Let’s take a look at what the paleovedic diet is and what an Ayurvedic approach to food really looks like.
Ayurvedic medicine reminds us that we should “eat to live” and not “live to eat.” While it is critical to plan meals carefully and try to eat as well as you can, it is important not to become fanatical about eating the perfect food all the time.
There is a condition now known as orthorexia, which describes an obsession with eating only “proper” foods; unwarranted negative feelings such as guilt and regret may occur when one deviates from this regimen.
With most people, I recommend the 90:10 rule. This means that 90 % of the time you stick to your prescribed diet and do the best that you can to eat healthily.
10 % of the time, which translates to once or a maximum of twice per week, you can give yourself a treat and consume foods that are not a part of your usual diet.
Typically this is when you might go out to a restaurant for a meal and have less control over all the ingredients that go into your meal anyway.
When working with patients whose digestive system is imbalanced, I am usually more strict while we are improving the overall function of their digestive tract.
However, once things are stable, as long as they are not struggling with major gastrointestinal issues or other serious food allergies, they should be able to broaden and expand their diet.
If they cannot tolerate this, something may not be quite right with their digestion. The other aspect of food that is very important is eating your food in a mindful, unhurried state. Try not to eat when you are extremely rushed or stressed out.
Ayurveda has specific guidelines on how and when to eat along with the most appropriate meals for different seasons and times.
Always try to sit down while eating and do not stand up and eat (this is a no-no in Ayurveda).
If you’d like to learn more about this Ayurvedic approach to food and the PaleoVedic Diet, check out Dr. Akil Palanisamy’s course below.
Minimize distractions such as television, internet, and the use of other screens. Chewing your food thoroughly and paying attention to your meal will make you less likely to overeat.
If possible, try to enjoy at least one meal each day sitting down together with family or friends, not only for the social connection but because studies suggest that this helps control portion size.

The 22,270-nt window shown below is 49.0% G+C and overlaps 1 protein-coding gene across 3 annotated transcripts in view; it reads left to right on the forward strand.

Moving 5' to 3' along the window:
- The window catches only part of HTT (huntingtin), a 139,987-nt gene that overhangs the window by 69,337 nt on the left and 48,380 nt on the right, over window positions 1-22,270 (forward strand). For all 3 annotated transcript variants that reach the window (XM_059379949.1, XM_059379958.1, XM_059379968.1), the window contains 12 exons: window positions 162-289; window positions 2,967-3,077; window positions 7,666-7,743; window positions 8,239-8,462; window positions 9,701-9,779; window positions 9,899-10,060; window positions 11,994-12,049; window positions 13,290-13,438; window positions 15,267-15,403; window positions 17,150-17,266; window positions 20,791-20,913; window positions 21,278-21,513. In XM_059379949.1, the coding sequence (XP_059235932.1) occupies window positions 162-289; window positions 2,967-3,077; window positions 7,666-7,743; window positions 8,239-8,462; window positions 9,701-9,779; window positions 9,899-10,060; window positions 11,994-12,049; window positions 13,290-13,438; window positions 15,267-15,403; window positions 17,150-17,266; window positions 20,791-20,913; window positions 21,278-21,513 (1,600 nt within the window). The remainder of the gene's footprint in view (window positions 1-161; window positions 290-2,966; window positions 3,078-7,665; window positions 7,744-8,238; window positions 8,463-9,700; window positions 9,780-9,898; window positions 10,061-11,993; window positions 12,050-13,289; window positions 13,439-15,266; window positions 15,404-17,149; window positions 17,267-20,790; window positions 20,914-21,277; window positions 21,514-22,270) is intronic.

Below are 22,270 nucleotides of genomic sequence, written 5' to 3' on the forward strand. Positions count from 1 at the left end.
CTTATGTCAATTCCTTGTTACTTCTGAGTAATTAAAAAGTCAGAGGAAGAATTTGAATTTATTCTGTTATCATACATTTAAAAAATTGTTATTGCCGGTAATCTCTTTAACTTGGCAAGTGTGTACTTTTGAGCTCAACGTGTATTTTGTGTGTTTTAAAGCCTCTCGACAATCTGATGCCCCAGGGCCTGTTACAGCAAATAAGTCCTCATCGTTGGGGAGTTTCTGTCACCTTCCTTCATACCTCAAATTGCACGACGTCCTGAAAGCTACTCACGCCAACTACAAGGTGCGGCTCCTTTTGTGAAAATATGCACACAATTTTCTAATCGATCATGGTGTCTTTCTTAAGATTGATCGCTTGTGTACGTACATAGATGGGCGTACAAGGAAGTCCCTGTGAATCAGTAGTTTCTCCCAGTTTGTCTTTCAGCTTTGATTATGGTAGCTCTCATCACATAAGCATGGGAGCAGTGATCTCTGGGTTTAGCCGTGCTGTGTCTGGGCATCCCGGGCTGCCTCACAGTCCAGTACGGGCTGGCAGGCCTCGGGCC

Many people eat for psychological reasons such as loneliness, anxiety, and emotional stress; if you find you are reaching for food for one of these reasons and not due to genuine hunger, seek out an alternative outlet.
Now that we have talked about a healthy approach to food, let us discuss specific dietary recommendations. You may be curious about my diet, so let me start by describing that
The Doctor’s Diet For many years, I followed a moderate-carbohydrate diet, always avoiding sugar, flour, vegetable oils, and most sweets.
Currently, my diet has evolved to be a low-carbohydrate diet, which I don’t recommend for everyone—but I know it works well for me.
I tolerate legumes quite well, possibly due to my Indian heritage, and therefore incorporate properly cooked and prepared legumes regularly. In fact, when I tried eliminating legumes, I actually felt worse.
My diet is rich in plant-based nutrients from vegetables of all colors and high in protein from eggs, meat, and seafood. I eat root vegetables such as sweet potatoes, potatoes, carrots, beets, cassava daily.
My diet also includes fermented full-fat dairy products, pickled vegetables, two servings of fruit each day, plenty of spices, green tea, dark chocolate, and the occasional indulgence in my all-time favorite dessert, tiramisu (following the 90:10 rule).
Once or a maximum of twice per week, you can give yourself a treat and consume foods that are not a part of your usual diet
For vitamin K2, I occasionally eat natto, a fermented Japanese soybean dish that was initially nauseating but has become an acquired taste.
People tend to have strong feelings about the taste of natto, with some considering it a delicacy and others describing it as vile—I suggest you try it.
It has more vitamin K2 by orders of magnitude than any other food on the planet but make sure to get organic, non-GMO natto. I avoid soy from other sources.
I also feel best when I incorporate Ayurvedic nutrition guidelines for my Vata body type—eating more cooked vegetables and minimizing salads and raw foods, making extensive use of spices, and consuming a great deal of oils and fats, including what my friends call “unholy” amounts of ghee.
Other fats in my diet that I eat every day are extra virgin olive oil, coconut oil, avocados, and nuts and seeds. Now let us go into the specific details of the Paleovedic Diet.
Refined grains: Especially white flour, wheat flour (or whole wheat flour) Refined grains are made by pulverizing whole grains and removing the most nutritious components of grains, such as the bran and the endosperm.
What’s left is the calorie-rich, nutrient-poor staple of the Western diet—flour.